As the economy stutters into level four of the nationwide lockdown, most businesses in the formal sector feel that they cannot continue to operate, a survey has revealed.
A rapid response survey conducted by Stats SA during level 5 lockdown has revealed that four in ten businesses interviewed were unwilling to re-open beyond COVID-19.
Businesses were asked how the current crisis affected their operations in level 5 lockdown.
42,2% of respondents indicated that they are not confident that they have the financial resources to continue operating through the COVID-19 outbreak.
According to Bradley Cooper an economist: “The reason why most businesses will fail to reopen is largely due to the fact that they had no safety nets put in place in the event of and Act of God disrupting businesses.”
Cooper adds that most businesses will be starting afresh once the economy has fully recovered.
“Some businesses may not open even after the complete lifting of lockdown. Most businesses will adopt a wait and see approach first.
“Sadly some businesses will have to seek to raise capital first, meaning they have to borrow and chances are that interest rates might also go up which will ultimately affect the full opening of the economy,” he said.
According to Bloomberg, business activity in South Africa’s manufacturing industry fell to a record low in April, when the nationwide lock-down aimed at curbing the spread of the Coronavirus pandemic brought output to a near standstill.
Projections are that sectors like tyre and rubber products, accommodation, rental, tourism, and nonmetallic minerals like cement will decline by more than 60%.
This means that products in these industries will highly likely go up as operational costs are naturally skyrocketing.
Projections are mining and quarrying, transport, storage, and education will decline by between 30% and 60%.
Additionally, Treasury notes that the economy might contract by up to 16.8% this year.
The Stats SA report also suggests, five in six businesses surveyed experienced a drop in turnover over the reference period
When asked how long business can continue without a turnover, 54,0% of respondents indicated that can survive without a turnover but for not more than 3 months.
If the curve fails to flattened and lock-down restrictions relaxed further in the next 3 months, there will be a massive knock-on the economy.
In terms of workforce size, 50,4% of respondents expected no change, while 36,8% anticipate a decline.
Respondents indicated that they have implemented a range of measures to cope with the impact of the pandemic on their workforce.
Part of those measures includes decreasing working hours and laying off staff in the short term.
Most businesses (65,0%) anticipate that the COVID-19 pandemic will impact their business substantially worse than the 2008/09 global financial crisis.
Only 4,3% of respondents indicated that the impact will be the same.
An additional survey conducted by StatsSA revealed that 93,2% of the respondents were very concerned about the possible economic collapse of the country due to the COVID-19 epidemic.
More than half (60,1%) of respondents were extremely concerned about the impact of COVID-19 on their own health.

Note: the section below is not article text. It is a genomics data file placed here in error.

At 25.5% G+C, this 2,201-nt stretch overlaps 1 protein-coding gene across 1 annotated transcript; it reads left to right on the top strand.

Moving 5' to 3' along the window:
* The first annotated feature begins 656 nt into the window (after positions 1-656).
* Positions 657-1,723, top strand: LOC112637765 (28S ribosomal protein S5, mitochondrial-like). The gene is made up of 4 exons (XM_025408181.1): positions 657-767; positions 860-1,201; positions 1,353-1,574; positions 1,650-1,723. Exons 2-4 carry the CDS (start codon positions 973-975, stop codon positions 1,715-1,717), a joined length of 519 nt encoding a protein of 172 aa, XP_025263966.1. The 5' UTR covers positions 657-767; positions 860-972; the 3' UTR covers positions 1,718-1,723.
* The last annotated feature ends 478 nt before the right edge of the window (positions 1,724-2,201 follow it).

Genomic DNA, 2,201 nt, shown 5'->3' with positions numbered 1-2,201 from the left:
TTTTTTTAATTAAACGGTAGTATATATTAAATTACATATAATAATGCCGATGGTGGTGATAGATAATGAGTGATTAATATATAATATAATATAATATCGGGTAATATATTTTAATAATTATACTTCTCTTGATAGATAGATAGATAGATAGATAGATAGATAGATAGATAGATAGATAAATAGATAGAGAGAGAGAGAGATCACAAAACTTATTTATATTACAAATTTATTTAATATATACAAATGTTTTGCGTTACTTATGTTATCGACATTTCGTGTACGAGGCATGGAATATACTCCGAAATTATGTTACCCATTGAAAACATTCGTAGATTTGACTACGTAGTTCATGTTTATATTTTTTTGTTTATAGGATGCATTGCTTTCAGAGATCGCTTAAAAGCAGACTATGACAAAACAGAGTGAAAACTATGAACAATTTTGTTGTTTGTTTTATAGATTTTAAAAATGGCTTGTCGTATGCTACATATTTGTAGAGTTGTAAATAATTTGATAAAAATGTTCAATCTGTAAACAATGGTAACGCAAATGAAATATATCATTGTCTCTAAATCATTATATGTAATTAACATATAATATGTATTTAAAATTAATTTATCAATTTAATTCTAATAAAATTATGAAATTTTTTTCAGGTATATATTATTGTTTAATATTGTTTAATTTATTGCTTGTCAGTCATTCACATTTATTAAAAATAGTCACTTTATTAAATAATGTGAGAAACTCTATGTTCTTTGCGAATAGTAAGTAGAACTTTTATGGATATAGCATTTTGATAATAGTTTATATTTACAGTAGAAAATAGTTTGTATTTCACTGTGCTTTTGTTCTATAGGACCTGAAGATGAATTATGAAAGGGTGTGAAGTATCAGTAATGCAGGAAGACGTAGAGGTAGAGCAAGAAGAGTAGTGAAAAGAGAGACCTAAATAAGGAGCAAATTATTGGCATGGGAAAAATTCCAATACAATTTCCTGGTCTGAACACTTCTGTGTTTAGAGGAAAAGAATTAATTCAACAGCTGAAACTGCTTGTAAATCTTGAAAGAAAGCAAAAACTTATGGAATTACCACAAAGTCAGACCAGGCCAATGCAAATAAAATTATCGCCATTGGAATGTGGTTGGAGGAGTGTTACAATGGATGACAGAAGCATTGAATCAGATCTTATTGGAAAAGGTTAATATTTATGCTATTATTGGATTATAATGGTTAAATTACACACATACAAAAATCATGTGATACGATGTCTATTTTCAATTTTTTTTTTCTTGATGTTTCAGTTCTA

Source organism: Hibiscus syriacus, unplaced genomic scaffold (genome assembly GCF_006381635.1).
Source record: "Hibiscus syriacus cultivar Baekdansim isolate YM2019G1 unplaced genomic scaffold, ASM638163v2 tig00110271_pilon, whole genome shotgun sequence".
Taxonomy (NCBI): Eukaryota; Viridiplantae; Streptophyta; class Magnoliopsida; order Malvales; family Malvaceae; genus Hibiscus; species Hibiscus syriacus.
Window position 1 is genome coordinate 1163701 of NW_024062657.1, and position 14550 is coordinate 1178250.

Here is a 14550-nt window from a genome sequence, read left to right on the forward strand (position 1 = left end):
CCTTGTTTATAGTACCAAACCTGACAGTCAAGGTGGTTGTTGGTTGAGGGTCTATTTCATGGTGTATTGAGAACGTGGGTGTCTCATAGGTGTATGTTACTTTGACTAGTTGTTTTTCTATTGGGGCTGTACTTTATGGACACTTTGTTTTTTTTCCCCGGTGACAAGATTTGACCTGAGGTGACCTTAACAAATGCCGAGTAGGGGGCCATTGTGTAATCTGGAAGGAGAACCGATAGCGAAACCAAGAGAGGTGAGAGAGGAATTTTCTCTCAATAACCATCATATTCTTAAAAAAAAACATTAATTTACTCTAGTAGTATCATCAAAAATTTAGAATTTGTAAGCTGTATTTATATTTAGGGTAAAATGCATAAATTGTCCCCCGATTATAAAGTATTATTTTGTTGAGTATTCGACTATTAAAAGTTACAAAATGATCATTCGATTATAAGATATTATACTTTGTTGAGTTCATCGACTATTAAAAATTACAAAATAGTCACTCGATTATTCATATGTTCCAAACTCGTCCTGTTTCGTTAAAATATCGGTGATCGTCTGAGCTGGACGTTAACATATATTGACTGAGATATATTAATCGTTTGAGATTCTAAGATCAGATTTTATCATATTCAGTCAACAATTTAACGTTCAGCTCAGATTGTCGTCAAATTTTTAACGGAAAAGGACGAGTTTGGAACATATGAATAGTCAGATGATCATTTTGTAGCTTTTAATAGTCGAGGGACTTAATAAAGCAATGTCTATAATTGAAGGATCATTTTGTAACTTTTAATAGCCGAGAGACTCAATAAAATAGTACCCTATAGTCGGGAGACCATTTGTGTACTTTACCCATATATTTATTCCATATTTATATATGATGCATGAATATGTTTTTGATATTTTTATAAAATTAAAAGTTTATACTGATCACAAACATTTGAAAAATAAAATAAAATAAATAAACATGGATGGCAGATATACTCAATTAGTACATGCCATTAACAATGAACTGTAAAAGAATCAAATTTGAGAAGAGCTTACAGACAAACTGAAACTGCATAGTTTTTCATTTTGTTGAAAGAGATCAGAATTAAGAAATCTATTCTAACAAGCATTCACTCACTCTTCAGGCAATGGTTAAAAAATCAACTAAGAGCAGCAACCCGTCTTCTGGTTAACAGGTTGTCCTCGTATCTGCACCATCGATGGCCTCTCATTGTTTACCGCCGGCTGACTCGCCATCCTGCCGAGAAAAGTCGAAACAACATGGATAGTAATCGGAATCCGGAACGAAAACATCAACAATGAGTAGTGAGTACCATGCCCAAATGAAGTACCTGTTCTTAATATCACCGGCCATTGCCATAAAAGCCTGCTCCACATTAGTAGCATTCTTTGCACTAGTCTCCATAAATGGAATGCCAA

National Treasury’s modeling shows the best scenario expects a 27% decline in income from production, income, sales, and other taxes.
Under Level 5, South Africa lost more than R1.5 billion in taxes from the ban on alcohol and tobacco sales.
Edward Kieswetter, SARS commissioner told Parliament’s finance portfolio committee recently.
In terms of beer sales, SARS has under-recovered R664 million month to date.
With regards to wine, SARS under-recovered almost R300 million.
In respect of spirits the revenue services lost over R400 million while the ban on cigarettes cost R300 million.
“So year to date, our under-recovery from these activities amounts to R1.5 billion and we’re just through the first month,” he said.
Alcohol sale remains banned under level 4 while the ban on tobacco was lifted.
Cumulatively, Kieswetter estimates that annual revenue loss will be staked at R285-billion.
“That is a function of the sluggish economy, but also the impact of lockdown.” he said.
This disastrous loss will greatly affect the Treasury and widen government’s budget deficit.
Kieswetter adds that the major concern from a revenue perspective is the downward trend of economic activities.
Further, he adds that the loss of economic capacity due to businesses closing and job losses constitutes a huge worry.
“Many businesses will simply not be able to operate profitably at reduced capacity and will fail completely,” he said.
South Africa’s President Cyril Ramaphosa has also added his voice to the dire state of the economy.
The head of state likened the situation faced by South Africa after to post war situation.
“Covid-19 has brought about the total destruction of the economy. The economy, as we speak now, is under a great deal of stress.
“We now collectively must respond to how we will rebuild and reposition the economy.
“How do we reconstruct our economy after coronavirus, knowing it has dealt a huge blow?
“I’m characterising the coronavirus like a post-war situation.
“We have been fighting an invisible enemy and now we must start planning for a post-war situation,” said Ramaphosa.
Indeed, the situation facing South Africa is peculiar and it requires a collective effort to resuscitate the economy.